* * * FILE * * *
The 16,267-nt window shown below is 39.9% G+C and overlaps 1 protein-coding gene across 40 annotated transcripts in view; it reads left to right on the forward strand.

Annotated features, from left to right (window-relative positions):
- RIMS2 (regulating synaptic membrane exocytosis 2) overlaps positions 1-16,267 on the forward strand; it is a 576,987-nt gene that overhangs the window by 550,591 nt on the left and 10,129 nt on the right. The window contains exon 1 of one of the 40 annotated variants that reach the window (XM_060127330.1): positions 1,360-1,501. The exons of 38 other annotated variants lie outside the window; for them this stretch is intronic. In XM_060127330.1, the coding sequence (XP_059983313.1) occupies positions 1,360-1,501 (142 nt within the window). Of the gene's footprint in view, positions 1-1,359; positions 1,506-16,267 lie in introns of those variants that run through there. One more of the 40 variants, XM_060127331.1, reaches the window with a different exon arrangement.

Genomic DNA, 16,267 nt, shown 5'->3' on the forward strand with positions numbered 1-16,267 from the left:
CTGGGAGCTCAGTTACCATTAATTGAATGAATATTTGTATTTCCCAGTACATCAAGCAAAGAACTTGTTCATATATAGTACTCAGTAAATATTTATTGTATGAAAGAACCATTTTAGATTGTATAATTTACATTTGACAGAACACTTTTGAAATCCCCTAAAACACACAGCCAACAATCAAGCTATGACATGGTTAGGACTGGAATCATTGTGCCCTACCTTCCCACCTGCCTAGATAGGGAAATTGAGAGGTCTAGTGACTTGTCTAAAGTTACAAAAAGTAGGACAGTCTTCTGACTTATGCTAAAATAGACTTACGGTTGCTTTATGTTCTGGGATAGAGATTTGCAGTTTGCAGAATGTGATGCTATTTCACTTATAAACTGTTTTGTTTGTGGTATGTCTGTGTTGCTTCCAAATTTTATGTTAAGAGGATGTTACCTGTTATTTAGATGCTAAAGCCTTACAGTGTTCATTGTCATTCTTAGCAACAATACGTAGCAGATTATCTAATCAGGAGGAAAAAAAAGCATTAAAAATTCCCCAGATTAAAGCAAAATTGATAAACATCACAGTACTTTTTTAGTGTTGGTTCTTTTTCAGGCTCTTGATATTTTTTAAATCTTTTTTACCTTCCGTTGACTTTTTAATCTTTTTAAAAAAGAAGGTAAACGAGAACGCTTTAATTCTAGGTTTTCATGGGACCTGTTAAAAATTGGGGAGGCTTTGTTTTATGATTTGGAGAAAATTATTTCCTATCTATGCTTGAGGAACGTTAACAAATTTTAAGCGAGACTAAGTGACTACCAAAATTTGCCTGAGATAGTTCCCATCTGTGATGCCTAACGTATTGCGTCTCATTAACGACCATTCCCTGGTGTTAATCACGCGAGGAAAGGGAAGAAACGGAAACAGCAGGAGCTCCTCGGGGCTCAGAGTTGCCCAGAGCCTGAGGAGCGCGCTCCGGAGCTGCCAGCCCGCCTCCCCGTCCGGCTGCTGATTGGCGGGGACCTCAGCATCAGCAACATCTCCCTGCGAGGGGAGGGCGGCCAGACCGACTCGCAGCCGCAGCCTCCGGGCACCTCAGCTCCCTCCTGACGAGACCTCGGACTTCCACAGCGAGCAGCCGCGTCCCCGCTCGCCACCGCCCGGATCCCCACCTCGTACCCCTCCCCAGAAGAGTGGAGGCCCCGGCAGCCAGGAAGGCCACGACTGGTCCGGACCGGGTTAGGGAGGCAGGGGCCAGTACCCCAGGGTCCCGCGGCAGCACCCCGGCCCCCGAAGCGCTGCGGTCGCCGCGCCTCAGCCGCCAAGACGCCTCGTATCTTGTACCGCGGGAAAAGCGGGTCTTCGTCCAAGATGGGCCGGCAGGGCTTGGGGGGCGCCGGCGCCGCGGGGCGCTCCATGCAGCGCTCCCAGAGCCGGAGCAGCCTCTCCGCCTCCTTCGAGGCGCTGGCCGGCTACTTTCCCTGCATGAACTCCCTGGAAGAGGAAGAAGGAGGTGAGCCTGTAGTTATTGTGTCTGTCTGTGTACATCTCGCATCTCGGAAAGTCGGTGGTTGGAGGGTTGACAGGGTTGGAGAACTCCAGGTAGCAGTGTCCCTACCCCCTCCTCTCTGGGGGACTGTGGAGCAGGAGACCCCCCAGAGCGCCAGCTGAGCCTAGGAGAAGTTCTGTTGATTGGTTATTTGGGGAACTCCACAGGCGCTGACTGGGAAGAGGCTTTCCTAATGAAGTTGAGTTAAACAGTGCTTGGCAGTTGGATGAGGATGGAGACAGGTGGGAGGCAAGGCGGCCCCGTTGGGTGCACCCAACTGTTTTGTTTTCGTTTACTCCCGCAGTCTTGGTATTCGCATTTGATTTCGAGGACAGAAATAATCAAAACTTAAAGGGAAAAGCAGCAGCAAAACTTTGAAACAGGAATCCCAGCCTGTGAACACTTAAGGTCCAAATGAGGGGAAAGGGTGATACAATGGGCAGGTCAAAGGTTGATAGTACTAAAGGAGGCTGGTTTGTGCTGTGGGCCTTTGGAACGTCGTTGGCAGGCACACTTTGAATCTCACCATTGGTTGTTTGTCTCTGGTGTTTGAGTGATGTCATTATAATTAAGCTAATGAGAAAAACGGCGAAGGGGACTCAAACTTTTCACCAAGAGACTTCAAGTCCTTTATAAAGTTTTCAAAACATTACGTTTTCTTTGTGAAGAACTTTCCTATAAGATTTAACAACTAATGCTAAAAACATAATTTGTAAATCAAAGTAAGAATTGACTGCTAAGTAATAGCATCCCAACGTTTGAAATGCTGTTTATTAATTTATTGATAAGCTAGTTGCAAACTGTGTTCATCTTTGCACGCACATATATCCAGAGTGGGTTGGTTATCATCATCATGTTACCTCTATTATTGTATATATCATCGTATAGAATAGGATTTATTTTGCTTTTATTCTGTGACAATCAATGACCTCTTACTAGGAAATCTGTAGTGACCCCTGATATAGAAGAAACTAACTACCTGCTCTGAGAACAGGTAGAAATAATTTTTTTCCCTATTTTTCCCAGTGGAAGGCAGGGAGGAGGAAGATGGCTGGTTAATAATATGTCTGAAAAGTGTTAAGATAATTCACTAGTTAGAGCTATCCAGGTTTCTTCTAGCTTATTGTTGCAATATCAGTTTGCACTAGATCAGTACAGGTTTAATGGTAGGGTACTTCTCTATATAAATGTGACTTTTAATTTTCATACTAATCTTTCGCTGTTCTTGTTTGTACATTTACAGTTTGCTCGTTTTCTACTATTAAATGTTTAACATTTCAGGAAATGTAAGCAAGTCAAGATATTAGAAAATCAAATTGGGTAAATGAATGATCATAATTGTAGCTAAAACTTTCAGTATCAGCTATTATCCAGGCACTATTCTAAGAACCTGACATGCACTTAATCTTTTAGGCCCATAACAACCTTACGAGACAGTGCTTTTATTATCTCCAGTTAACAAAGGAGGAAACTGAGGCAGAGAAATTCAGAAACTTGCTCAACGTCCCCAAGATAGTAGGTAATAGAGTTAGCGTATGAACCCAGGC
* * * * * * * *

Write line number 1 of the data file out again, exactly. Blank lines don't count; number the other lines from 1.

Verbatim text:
The 16,267-nt window shown below is 39.9% G+C and overlaps 1 protein-coding gene across 40 annotated transcripts in view; it reads left to right on the forward strand.